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I Forge Iron

Building a starter forge


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So, I'm brand new to all this and I'd like to build a forge. I've been doing a lot of research into the equipment and techniques involved, and I'd like to have a go at bladesmithing once I have the basics mastered. I'd start of with some knives, and if I get good at them I'll move onto my ultimate goal- making a sword.

Anyway, I'll need a forge to do that! My current plan is to use an oil drum, like a 44 gallon one, cut it in half and put a grill in for the coal to sit on. Obviously I'd need to heat cement it, but the main concern for me is airflow. As I understand, without a lot of assistance, I'm not going to be turning steel yellow. Would you recommend piping the air underneath the coal grill, or in at the side? Would I need it coming in at either side considering the dimensions of an oil drum? Most importantly, what kind of driving force would I need to pump the air? Are we talking a good footpump or hairdryer, or proper blacksmith's bellows or even a compressor? What would you suggest?

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I think you need to read a bit more in the forge section. I think almost everything you asked is in the section already. plus it may clear up anything you haven't asked but have nagging in the back of your head.
remember you can't rush art, knife making is an art.

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Thanks for the fast replies! I'm based in Kent, England. I've been doing a lot of reading and research and I think I am ready to get started! I'm not expecting to produce blades of any quality for a good year or so, but that's the eventual aim!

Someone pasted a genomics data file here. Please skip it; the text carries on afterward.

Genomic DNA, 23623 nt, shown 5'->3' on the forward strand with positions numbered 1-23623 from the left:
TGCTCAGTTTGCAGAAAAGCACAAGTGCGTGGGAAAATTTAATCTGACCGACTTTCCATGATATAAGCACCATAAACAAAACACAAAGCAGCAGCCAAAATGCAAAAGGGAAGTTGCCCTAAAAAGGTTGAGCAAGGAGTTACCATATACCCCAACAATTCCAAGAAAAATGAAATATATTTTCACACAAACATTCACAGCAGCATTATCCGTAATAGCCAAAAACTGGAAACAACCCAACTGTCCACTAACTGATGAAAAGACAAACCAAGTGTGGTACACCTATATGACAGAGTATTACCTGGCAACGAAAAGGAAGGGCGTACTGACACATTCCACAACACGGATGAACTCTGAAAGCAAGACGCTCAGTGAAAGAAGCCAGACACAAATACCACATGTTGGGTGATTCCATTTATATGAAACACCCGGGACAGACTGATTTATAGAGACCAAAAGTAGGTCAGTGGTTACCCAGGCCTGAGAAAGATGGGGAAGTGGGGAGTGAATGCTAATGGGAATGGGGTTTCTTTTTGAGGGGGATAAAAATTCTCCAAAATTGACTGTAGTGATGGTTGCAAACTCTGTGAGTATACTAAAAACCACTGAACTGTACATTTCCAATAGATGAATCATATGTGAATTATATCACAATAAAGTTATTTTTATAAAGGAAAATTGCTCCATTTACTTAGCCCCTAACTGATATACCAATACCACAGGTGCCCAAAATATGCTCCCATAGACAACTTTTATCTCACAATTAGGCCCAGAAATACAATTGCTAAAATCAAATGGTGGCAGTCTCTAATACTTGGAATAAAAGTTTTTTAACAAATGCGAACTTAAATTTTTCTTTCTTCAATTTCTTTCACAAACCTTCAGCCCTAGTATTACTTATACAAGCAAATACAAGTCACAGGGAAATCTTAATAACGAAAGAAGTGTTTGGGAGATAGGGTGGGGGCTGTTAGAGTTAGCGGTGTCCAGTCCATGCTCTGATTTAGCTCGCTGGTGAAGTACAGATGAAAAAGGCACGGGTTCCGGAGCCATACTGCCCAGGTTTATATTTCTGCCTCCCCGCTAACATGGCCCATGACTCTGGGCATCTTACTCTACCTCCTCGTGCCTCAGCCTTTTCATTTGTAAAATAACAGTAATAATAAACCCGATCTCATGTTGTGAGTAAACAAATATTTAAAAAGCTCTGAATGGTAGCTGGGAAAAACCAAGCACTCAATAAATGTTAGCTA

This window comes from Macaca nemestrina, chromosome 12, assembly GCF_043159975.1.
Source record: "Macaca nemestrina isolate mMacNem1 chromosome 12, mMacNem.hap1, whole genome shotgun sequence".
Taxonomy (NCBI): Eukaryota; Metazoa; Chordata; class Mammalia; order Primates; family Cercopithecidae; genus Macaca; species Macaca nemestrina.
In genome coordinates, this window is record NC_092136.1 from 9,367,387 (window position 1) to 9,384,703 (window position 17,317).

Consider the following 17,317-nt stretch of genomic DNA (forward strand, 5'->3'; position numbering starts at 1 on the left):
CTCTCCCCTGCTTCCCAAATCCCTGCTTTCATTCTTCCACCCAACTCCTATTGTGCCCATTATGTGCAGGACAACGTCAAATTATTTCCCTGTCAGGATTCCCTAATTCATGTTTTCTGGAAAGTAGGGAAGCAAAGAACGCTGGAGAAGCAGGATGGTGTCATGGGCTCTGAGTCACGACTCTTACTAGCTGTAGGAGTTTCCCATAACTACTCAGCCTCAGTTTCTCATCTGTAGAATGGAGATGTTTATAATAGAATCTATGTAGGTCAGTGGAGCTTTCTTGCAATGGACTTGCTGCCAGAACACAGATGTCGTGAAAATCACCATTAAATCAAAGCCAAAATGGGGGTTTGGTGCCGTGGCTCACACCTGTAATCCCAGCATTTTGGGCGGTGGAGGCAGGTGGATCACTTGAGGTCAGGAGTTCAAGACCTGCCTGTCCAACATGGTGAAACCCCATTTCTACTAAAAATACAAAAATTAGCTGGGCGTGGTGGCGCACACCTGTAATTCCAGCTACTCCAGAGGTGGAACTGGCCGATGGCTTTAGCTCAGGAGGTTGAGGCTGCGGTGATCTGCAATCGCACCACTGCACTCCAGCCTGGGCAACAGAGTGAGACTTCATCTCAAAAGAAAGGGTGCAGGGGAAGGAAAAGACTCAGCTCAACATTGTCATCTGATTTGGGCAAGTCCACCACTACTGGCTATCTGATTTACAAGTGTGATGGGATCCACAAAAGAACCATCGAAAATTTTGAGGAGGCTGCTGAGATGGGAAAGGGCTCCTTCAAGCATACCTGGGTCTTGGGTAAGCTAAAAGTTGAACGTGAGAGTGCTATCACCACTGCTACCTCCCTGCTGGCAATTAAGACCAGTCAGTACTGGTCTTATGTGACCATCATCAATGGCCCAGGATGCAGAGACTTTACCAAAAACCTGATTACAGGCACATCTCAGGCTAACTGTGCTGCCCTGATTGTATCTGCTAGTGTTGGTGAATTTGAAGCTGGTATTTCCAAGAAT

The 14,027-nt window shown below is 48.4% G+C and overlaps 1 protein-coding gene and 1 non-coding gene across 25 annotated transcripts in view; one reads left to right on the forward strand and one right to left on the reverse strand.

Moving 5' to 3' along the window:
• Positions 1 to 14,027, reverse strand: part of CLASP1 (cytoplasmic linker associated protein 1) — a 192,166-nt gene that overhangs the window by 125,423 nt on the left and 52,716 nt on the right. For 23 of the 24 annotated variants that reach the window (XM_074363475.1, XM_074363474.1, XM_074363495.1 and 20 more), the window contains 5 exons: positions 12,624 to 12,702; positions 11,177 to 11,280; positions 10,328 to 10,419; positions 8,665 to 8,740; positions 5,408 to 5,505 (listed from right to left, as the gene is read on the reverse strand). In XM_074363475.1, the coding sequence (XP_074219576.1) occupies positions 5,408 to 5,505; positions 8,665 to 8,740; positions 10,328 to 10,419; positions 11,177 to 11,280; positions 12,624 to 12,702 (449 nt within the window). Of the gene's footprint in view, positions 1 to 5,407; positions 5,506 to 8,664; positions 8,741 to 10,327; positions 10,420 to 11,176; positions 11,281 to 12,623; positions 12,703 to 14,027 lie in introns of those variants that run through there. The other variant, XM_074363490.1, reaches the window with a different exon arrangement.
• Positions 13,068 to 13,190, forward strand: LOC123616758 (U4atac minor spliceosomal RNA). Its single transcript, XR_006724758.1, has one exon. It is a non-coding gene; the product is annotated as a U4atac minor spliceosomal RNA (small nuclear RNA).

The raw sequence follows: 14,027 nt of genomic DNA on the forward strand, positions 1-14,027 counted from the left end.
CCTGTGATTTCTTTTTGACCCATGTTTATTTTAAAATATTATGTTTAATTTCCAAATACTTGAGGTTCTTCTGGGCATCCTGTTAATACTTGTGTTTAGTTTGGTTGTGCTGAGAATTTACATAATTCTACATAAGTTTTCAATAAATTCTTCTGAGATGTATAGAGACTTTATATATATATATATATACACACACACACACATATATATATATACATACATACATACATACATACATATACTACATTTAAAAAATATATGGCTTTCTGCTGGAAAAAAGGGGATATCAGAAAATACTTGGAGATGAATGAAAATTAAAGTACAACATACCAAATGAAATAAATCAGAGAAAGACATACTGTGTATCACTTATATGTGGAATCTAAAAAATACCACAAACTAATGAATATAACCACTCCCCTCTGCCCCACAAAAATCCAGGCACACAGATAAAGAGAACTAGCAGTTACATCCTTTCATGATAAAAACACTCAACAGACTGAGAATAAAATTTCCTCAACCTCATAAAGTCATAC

I think I've got my design pretty much sorted, the main question is airflow though, basically wondering how much I need to give a forge of that size, and the options I have for blowing it. I'll give the forums a good look through to see what others have been doing!


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Since you are starting with a drum, here is some easy stuff for you. The 55 US gallon, 44 Imperial gallon, and 200 liter (or 208 L) drum are nearly identical, and perfectly interchangeable for this purpose.

Please make sure it was a food grade or machine oil drum, and not filled with something toxic. There is an explosion hazard cutting, so be careful or get assistance if you have doubts. A large pair of handheld shears will cut the sheet steel just fine on many grades of drum. Sparks from a cutting wheel can be a problem with flammable substances, reciprocating saws work pretty good too.

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